Spices and Herbs: Lore & Cookery also says this about chervil:
This is a distinguished name, and one that will always draw the respect of the discriminating people who use chervil so wisely and delectably. … It is not widely grown in the United States as yet, but it is the type of herb that could “catch on” quickly, once more is generally known about it.
I checked the book’s copyright date to see how long ago it had been printed so I could gauge how soon I might expect chervil to “catch on” in the United States and when I could expect to find it in the store. 1961. I might have a long wait. I might have to dip into the Liquid Aminos.
Do not eat food, drink beverages, or chew gum in the laboratory area.
So it looks like it’s up to me to spread the word about chervil so that it can “catch on” in the United States so that the store will carry it so that I can make this mustard recipe. This is an overwhelming burden, and it looks like no one has carried it for 50 years. I need your help. Let’s hear it:
THREE CHEERS FOR CHERVIL!
Cheer break over. In addition to mustard seeds and herbs that we don’t have and that the store doesn’t carry either, the recipe calls for wine, vinegar and water. After the mustard seeds plump up, all the ingredients are whirred together in a food processor. It says to add additional vinegar and water as necessary.
NEVER add water to acid.
NANCY FARMER: It occurs to me now that maybe it wasn’t a good idea for my parents to leave a small girl in charge of a hotel with a bar on one side and a liquor store on the other.
… At night I explored the roofs along Main Street. I could jump from the hotel to the top of the liquor store and go on to the movie theater.Â There I opened a trap door and slipped down to watch free movies. I also spied on the bowling alley and the American Legion Hall.Â At ground level I scampered from the Catholic church at one end of Main Street to the Brown Hotel at the other.Â The Brown Hotel was a brothel. I had not the slightest idea what a brothel was, of course. A large woman in a pink slip lounged on a sofa outside. I didn’t think this was strange at all.
Never work alone in the laboratory without adult supervision.
As part of my laboratory cleaning before making mustard, I scrubbed the little black skillet (even though it’s in the marriage contract that it’s not my job). I put it on the lit stove to dry and after it was smoking hot and smelling up the house, I remembered to turn off the stove and this time managed not to set off all the smoke detectors in the house.
Know the locations of fire extinguisher, fire blanket, eyewash, safety shower, and first aid kit.
I found another giant moth. Fortunately, it wasn’t in the laboratory this time. I’m beginning to think they are placeholders for when you’re not home. Perhaps they channel you. If that’s the case, I guess it’s a shame that one went up in smoke and I dumped the other outside. If they sent a message, I didn’t get it.
This giant moth was on top of The Reluctant Dragon by Kenneth Grahame, which was sticking out just a sliver right in the middle of a tall stack of books near your side of the bed. I fetched a plastic tub and then tried to gingerly pull the book out from the stack without disturbing the moth or dumping over the books. The more I pulled, the more the books swayed precariously. Felix/Martha had to Twister-move around me, the bookshelf and the bedside table so he could hang onto the stacks above and below the book, while I pulled with one hand and held the plastic tub poised over the moth with the other.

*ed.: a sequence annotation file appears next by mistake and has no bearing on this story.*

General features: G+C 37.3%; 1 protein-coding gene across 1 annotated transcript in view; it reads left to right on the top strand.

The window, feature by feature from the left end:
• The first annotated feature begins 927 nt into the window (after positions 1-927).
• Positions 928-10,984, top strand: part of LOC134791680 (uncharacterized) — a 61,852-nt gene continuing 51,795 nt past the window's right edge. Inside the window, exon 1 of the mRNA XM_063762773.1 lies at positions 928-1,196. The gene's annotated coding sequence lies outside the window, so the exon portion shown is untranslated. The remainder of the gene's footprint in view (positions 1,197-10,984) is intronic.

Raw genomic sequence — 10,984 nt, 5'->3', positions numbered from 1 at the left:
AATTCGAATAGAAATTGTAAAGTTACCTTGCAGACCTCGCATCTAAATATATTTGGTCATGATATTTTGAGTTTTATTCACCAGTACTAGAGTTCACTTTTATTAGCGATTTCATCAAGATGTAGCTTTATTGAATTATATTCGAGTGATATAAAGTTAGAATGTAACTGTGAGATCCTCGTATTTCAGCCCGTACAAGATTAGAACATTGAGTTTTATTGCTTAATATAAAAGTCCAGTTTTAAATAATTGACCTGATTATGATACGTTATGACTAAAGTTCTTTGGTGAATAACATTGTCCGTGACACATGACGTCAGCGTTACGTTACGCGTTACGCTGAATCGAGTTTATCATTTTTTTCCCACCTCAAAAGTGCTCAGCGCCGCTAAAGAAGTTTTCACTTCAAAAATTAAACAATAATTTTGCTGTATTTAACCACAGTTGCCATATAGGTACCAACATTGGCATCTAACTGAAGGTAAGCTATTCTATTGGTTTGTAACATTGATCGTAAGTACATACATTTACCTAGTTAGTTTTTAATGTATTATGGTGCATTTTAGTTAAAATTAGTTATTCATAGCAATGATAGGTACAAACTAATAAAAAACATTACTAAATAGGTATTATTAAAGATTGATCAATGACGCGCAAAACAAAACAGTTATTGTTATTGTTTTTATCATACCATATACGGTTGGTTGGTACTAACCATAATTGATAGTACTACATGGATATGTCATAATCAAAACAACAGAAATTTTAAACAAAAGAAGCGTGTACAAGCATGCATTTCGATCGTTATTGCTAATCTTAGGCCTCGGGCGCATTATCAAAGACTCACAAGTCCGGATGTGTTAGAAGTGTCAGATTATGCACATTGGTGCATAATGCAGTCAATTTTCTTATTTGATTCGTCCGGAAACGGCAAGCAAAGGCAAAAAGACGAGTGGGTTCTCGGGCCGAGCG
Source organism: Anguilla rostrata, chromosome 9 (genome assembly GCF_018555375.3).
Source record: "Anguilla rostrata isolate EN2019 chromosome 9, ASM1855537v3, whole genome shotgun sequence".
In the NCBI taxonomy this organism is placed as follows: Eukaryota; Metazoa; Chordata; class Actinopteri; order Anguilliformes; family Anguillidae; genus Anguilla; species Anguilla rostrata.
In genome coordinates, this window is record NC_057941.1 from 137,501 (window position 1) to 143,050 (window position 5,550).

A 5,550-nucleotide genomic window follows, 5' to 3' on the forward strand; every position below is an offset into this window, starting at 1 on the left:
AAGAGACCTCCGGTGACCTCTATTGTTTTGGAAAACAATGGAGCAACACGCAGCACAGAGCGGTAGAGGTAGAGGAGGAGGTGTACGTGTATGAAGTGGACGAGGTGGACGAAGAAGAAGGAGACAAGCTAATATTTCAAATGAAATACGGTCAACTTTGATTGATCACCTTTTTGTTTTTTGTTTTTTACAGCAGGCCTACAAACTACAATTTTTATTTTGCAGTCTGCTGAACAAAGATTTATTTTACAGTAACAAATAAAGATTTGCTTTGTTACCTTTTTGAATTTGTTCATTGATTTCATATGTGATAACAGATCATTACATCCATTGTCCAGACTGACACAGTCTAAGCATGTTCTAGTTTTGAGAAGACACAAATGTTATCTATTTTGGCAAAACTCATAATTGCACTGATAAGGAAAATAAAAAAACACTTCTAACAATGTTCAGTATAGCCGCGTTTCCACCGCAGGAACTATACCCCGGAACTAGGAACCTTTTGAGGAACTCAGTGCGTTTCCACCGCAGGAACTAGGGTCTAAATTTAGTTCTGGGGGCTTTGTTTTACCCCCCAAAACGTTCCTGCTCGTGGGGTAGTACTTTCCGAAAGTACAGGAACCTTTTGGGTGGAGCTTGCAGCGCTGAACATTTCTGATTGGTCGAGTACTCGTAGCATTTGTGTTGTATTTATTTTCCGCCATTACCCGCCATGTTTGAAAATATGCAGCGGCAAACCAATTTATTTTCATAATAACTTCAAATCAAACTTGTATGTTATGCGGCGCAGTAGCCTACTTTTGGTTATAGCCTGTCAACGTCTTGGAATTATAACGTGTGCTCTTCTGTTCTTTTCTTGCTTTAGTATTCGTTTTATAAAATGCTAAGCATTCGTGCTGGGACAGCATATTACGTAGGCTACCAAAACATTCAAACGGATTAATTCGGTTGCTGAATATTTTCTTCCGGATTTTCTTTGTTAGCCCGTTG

Always protect the balance pans when weighing chemicals.
Finally I pulled out the book enough to plop the tub on top. Felix/Martha stifled a squeal. “You’re not going to use that, are you?” It distressed him that one of his favorite books trapped a moth — a moth that used a nuclear reactor for a cocoon.
I carefully carried the book/tub/moth out the front door and popped off the tub. The moth just sat there unmoving and then slid off the book cover, over the railing and into the dirt.
Then I looked at the cover. The illustration of a dragon and a boy includes this quote:
“Now don’t you hit me, or bung stones, or squirt water,” said the Dragon.
Human body fluids pose potential dangers and can only be used under strict teacher supervision.
NANCY FARMER: The hotel had a library composed of the stuff people left in the rooms.Â First, the magazines:Â Argosy, True, Esquire, The Saturday Evening Post, The American Legion Magazine, The Police Gazette and many detective and cowboy magazines whose names I don’t remember.Â This was the heyday of the short story.
… What is notable about these magazines is that although their covers were sleazy, the contents were often excellent. Ernest Hemingway, C.S. Forrester, Roald Dahl, J.D. Salinger, Kurt Vonnegut and John Steinbeck were published in them.
… The hotel also had a good collection of paperback novels.Â Ah, the covers of those 1950’s novels!Â They lured me into more than one piece of literature.Â The cover of The Sun Also Rises had a Spanish girl in a low-cut blouse with her skirts pulled up around her thighs.Â Nowhere in that book will you find this scene, but the artist’s job was to grab your attention.Â Catcher in the Rye had a teenage boy and girl swimming naked.Â Tobacco Road had a pair of hillbillies ogling a scantily-clad girl in a pig-sty.Â I worked my way through Tennessee Williams, Maupassant, Victor Hugo, Faulkner, F. Scott Fitzgerald and Hemingway on the promise of those covers.
Wear proper eye protection at all times during laboratory activity as directed by the instructor.
A few other notable facts about Nancy Farmer (among many).
- She regularly played hooky from school … for years.
- She graduated from Reed College in 1963.
- She lived in a commune in Berkeley in the 1960s.
- She spent many years studying tsetse flies in Zimbabwe.
Transport chemicals, materials and equipment properly as directed by the instructor.
It should be safe to come home soon. The mustard seeds are plumping up (minus the chervil). The moth is gone. And I’m working on a humane trap for the feral teen so if he acts up again I can drop him off outside the county limits. Like in Greenland.
Dispose of all waste materials in an appropriate manner as designated by the instructor.
I have a concoction of a different sort waiting for you. I have a good bottle chillin’ in the fridge. Wanna find out what kind of chemistry we can cook up?